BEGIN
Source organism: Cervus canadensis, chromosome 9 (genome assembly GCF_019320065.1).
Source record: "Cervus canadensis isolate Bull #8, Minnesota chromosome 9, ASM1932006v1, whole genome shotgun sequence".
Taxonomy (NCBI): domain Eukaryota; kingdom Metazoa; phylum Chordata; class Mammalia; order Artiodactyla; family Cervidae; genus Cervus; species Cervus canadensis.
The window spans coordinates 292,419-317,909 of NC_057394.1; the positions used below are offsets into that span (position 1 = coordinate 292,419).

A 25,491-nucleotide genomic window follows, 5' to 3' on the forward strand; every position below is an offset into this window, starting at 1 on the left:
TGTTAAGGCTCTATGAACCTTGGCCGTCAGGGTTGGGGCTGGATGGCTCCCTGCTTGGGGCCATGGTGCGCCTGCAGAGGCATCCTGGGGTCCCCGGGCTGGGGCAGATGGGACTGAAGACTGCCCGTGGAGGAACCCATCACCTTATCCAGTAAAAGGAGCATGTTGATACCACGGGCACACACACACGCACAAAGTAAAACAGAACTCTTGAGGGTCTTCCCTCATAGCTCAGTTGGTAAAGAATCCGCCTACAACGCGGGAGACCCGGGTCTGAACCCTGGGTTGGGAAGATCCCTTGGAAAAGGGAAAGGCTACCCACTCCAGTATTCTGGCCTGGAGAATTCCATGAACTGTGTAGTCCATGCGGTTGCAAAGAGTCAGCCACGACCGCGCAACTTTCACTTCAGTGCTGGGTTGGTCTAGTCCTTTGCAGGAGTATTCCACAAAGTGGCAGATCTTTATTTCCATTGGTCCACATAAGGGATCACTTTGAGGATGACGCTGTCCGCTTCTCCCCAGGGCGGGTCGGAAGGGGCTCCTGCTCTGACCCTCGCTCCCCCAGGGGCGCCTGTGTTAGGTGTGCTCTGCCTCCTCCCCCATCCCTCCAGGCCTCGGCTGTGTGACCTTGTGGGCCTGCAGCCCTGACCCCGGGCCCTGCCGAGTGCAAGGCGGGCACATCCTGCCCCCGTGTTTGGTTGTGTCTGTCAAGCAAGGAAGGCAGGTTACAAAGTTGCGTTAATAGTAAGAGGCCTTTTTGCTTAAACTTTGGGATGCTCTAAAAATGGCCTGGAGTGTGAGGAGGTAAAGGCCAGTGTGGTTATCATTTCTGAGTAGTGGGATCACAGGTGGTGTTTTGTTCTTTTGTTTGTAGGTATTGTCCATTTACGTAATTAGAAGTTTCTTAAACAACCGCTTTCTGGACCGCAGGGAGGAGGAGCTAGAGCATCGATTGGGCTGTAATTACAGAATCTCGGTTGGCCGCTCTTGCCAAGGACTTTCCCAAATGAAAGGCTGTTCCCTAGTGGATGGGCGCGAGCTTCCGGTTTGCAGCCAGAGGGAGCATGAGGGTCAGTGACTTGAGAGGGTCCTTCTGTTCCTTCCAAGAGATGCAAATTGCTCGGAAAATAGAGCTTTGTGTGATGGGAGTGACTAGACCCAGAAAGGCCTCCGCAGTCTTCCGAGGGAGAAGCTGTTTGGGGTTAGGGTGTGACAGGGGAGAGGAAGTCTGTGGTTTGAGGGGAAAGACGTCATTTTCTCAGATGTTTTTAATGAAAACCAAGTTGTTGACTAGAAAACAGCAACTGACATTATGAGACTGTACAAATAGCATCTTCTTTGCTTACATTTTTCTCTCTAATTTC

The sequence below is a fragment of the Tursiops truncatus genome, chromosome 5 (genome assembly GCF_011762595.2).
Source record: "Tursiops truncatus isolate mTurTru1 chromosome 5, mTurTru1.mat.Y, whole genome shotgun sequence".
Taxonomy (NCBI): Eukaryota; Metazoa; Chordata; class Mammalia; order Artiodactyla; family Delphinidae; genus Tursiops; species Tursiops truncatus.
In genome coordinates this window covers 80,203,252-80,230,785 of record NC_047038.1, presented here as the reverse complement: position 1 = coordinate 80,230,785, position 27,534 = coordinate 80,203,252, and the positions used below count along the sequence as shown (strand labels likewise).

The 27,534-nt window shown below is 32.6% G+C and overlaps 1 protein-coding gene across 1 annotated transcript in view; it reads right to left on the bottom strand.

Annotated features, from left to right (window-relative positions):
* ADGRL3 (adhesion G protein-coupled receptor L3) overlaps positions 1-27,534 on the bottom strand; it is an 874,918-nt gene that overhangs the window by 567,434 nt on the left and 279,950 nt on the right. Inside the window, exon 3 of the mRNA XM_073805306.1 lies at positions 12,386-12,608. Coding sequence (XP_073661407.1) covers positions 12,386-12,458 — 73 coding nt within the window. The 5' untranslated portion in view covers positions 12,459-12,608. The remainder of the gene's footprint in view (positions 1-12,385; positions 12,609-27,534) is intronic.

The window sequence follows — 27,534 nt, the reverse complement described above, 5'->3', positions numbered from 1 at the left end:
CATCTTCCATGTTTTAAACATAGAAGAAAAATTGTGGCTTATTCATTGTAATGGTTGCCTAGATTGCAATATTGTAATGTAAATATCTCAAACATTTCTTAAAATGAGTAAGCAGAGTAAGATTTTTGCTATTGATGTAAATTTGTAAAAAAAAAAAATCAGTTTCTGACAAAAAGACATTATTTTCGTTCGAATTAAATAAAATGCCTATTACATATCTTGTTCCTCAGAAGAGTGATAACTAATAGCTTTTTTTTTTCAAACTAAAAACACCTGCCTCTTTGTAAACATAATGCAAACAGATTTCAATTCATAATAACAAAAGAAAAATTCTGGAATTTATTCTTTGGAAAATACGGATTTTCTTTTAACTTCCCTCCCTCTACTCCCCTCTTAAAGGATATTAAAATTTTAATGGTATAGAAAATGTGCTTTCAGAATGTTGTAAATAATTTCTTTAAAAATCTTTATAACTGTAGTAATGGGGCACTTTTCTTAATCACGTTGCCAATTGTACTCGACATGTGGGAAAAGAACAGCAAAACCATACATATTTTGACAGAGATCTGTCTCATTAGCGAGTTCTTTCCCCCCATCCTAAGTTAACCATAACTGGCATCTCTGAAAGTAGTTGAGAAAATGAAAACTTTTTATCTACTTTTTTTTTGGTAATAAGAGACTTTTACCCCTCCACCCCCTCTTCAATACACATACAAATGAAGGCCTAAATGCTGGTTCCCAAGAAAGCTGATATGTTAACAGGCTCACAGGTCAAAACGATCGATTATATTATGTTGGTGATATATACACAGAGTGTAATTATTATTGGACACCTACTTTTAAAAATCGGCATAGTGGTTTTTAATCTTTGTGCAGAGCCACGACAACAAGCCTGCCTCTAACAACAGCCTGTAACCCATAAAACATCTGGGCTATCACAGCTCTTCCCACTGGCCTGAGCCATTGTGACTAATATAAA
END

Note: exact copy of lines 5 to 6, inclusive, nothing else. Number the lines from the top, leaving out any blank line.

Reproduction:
A 25,491-nucleotide genomic window follows, 5' to 3' on the forward strand; every position below is an offset into this window, starting at 1 on the left:
TGTTAAGGCTCTATGAACCTTGGCCGTCAGGGTTGGGGCTGGATGGCTCCCTGCTTGGGGCCATGGTGCGCCTGCAGAGGCATCCTGGGGTCCCCGGGCTGGGGCAGATGGGACTGAAGACTGCCCGTGGAGGAACCCATCACCTTATCCAGTAAAAGGAGCATGTTGATACCACGGGCACACACACACGCACAAAGTAAAACAGAACTCTTGAGGGTCTTCCCTCATAGCTCAGTTGGTAAAGAATCCGCCTACAACGCGGGAGACCCGGGTCTGAACCCTGGGTTGGGAAGATCCCTTGGAAAAGGGAAAGGCTACCCACTCCAGTATTCTGGCCTGGAGAATTCCATGAACTGTGTAGTCCATGCGGTTGCAAAGAGTCAGCCACGACCGCGCAACTTTCACTTCAGTGCTGGGTTGGTCTAGTCCTTTGCAGGAGTATTCCACAAAGTGGCAGATCTTTATTTCCATTGGTCCACATAAGGGATCACTTTGAGGATGACGCTGTCCGCTTCTCCCCAGGGCGGGTCGGAAGGGGCTCCTGCTCTGACCCTCGCTCCCCCAGGGGCGCCTGTGTTAGGTGTGCTCTGCCTCCTCCCCCATCCCTCCAGGCCTCGGCTGTGTGACCTTGTGGGCCTGCAGCCCTGACCCCGGGCCCTGCCGAGTGCAAGGCGGGCACATCCTGCCCCCGTGTTTGGTTGTGTCTGTCAAGCAAGGAAGGCAGGTTACAAAGTTGCGTTAATAGTAAGAGGCCTTTTTGCTTAAACTTTGGGATGCTCTAAAAATGGCCTGGAGTGTGAGGAGGTAAAGGCCAGTGTGGTTATCATTTCTGAGTAGTGGGATCACAGGTGGTGTTTTGTTCTTTTGTTTGTAGGTATTGTCCATTTACGTAATTAGAAGTTTCTTAAACAACCGCTTTCTGGACCGCAGGGAGGAGGAGCTAGAGCATCGATTGGGCTGTAATTACAGAATCTCGGTTGGCCGCTCTTGCCAAGGACTTTCCCAAATGAAAGGCTGTTCCCTAGTGGATGGGCGCGAGCTTCCGGTTTGCAGCCAGAGGGAGCATGAGGGTCAGTGACTTGAGAGGGTCCTTCTGTTCCTTCCAAGAGATGCAAATTGCTCGGAAAATAGAGCTTTGTGTGATGGGAGTGACTAGACCCAGAAAGGCCTCCGCAGTCTTCCGAGGGAGAAGCTGTTTGGGGTTAGGGTGTGACAGGGGAGAGGAAGTCTGTGGTTTGAGGGGAAAGACGTCATTTTCTCAGATGTTTTTAATGAAAACCAAGTTGTTGACTAGAAAACAGCAACTGACATTATGAGACTGTACAAATAGCATCTTCTTTGCTTACATTTTTCTCTCTAATTTC